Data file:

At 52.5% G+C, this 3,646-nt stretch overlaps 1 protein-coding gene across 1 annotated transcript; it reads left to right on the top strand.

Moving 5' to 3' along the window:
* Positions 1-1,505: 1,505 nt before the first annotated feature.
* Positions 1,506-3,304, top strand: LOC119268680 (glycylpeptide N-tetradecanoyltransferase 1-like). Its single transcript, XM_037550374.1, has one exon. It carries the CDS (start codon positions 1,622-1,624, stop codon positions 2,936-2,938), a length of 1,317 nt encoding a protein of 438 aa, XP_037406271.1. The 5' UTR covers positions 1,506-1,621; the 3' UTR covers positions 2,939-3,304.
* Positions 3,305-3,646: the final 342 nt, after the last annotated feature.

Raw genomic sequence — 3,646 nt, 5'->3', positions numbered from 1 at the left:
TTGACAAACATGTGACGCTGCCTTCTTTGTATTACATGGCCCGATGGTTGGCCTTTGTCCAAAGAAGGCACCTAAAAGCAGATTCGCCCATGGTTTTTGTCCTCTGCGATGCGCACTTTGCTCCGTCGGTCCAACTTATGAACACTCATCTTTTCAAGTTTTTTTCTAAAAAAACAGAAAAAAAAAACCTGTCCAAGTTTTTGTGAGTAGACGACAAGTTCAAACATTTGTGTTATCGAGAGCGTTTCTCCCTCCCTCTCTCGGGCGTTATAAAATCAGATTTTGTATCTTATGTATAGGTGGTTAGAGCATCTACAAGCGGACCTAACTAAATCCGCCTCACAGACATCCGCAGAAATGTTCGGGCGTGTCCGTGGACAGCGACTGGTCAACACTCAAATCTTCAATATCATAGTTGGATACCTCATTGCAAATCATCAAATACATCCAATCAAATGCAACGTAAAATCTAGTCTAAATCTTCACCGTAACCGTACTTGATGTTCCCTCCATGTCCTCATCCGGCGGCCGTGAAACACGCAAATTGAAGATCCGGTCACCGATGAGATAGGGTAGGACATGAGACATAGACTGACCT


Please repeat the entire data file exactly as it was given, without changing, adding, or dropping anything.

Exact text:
At 52.5% G+C, this 3,646-nt stretch overlaps 1 protein-coding gene across 1 annotated transcript; it reads left to right on the top strand.

Moving 5' to 3' along the window:
* Positions 1-1,505: 1,505 nt before the first annotated feature.
* Positions 1,506-3,304, top strand: LOC119268680 (glycylpeptide N-tetradecanoyltransferase 1-like). Its single transcript, XM_037550374.1, has one exon. It carries the CDS (start codon positions 1,622-1,624, stop codon positions 2,936-2,938), a length of 1,317 nt encoding a protein of 438 aa, XP_037406271.1. The 5' UTR covers positions 1,506-1,621; the 3' UTR covers positions 2,939-3,304.
* Positions 3,305-3,646: the final 342 nt, after the last annotated feature.

Raw genomic sequence — 3,646 nt, 5'->3', positions numbered from 1 at the left:
TTGACAAACATGTGACGCTGCCTTCTTTGTATTACATGGCCCGATGGTTGGCCTTTGTCCAAAGAAGGCACCTAAAAGCAGATTCGCCCATGGTTTTTGTCCTCTGCGATGCGCACTTTGCTCCGTCGGTCCAACTTATGAACACTCATCTTTTCAAGTTTTTTTCTAAAAAAACAGAAAAAAAAAACCTGTCCAAGTTTTTGTGAGTAGACGACAAGTTCAAACATTTGTGTTATCGAGAGCGTTTCTCCCTCCCTCTCTCGGGCGTTATAAAATCAGATTTTGTATCTTATGTATAGGTGGTTAGAGCATCTACAAGCGGACCTAACTAAATCCGCCTCACAGACATCCGCAGAAATGTTCGGGCGTGTCCGTGGACAGCGACTGGTCAACACTCAAATCTTCAATATCATAGTTGGATACCTCATTGCAAATCATCAAATACATCCAATCAAATGCAACGTAAAATCTAGTCTAAATCTTCACCGTAACCGTACTTGATGTTCCCTCCATGTCCTCATCCGGCGGCCGTGAAACACGCAAATTGAAGATCCGGTCACCGATGAGATAGGGTAGGACATGAGACATAGACTGACCT